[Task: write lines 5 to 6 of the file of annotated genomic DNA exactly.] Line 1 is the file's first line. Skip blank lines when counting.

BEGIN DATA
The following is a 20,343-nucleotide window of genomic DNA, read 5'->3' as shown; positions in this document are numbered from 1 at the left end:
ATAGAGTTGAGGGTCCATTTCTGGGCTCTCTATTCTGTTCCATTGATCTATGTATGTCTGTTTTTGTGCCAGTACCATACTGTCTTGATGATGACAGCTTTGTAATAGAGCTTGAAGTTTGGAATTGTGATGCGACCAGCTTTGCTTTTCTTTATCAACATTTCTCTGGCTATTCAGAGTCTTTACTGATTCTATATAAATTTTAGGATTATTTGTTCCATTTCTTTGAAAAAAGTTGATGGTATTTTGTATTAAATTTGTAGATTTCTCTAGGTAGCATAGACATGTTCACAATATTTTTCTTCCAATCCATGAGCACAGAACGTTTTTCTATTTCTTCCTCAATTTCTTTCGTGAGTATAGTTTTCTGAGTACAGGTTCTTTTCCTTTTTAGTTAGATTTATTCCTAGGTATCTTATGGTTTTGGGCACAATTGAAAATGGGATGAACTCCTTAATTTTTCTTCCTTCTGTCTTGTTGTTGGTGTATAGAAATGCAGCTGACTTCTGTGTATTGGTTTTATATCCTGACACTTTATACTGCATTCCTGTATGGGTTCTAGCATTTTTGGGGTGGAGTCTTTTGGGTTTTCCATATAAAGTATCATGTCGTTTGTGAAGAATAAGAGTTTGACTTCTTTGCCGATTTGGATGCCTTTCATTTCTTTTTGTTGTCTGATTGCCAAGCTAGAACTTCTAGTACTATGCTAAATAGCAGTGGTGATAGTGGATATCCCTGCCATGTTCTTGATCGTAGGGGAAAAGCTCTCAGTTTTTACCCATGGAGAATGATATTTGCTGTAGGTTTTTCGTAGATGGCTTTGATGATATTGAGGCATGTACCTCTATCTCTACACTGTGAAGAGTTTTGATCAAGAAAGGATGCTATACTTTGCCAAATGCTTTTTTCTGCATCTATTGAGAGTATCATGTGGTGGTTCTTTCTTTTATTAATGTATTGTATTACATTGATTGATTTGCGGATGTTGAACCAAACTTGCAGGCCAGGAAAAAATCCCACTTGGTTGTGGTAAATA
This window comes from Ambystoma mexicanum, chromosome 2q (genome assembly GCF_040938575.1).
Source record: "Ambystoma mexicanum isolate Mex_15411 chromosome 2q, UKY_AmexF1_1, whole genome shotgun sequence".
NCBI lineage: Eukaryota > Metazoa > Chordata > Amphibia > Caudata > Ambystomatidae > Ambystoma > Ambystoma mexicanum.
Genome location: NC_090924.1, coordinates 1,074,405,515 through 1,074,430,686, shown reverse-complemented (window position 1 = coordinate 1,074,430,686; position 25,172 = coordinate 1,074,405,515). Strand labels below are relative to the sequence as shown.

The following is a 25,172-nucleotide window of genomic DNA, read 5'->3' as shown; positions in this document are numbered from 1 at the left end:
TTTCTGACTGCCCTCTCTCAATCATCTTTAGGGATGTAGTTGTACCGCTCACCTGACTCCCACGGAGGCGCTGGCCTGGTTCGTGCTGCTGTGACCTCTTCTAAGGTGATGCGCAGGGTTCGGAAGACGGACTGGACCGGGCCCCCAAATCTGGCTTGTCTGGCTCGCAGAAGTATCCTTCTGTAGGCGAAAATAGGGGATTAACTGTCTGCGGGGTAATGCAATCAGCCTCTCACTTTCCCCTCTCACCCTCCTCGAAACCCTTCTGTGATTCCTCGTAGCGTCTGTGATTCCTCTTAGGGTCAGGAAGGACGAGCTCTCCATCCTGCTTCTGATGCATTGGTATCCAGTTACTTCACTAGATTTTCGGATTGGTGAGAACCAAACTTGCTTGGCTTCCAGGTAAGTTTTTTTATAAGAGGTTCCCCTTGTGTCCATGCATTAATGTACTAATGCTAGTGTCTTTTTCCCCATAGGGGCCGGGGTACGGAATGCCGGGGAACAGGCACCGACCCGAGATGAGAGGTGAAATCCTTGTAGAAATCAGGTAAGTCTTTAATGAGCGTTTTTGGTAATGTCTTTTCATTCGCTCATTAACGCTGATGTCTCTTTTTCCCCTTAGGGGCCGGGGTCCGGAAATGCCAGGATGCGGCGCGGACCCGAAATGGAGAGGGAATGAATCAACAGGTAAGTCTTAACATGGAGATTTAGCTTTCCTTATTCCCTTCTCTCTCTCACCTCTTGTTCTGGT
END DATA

NCBI lineage: Eukaryota > Metazoa > Chordata > Amphibia > Caudata > Ambystomatidae > Ambystoma > Ambystoma mexicanum.
Genome location: NC_090924.1, coordinates 1,074,405,515 through 1,074,430,686, shown reverse-complemented (window position 1 = coordinate 1,074,430,686; position 25,172 = coordinate 1,074,405,515). Strand labels below are relative to the sequence as shown.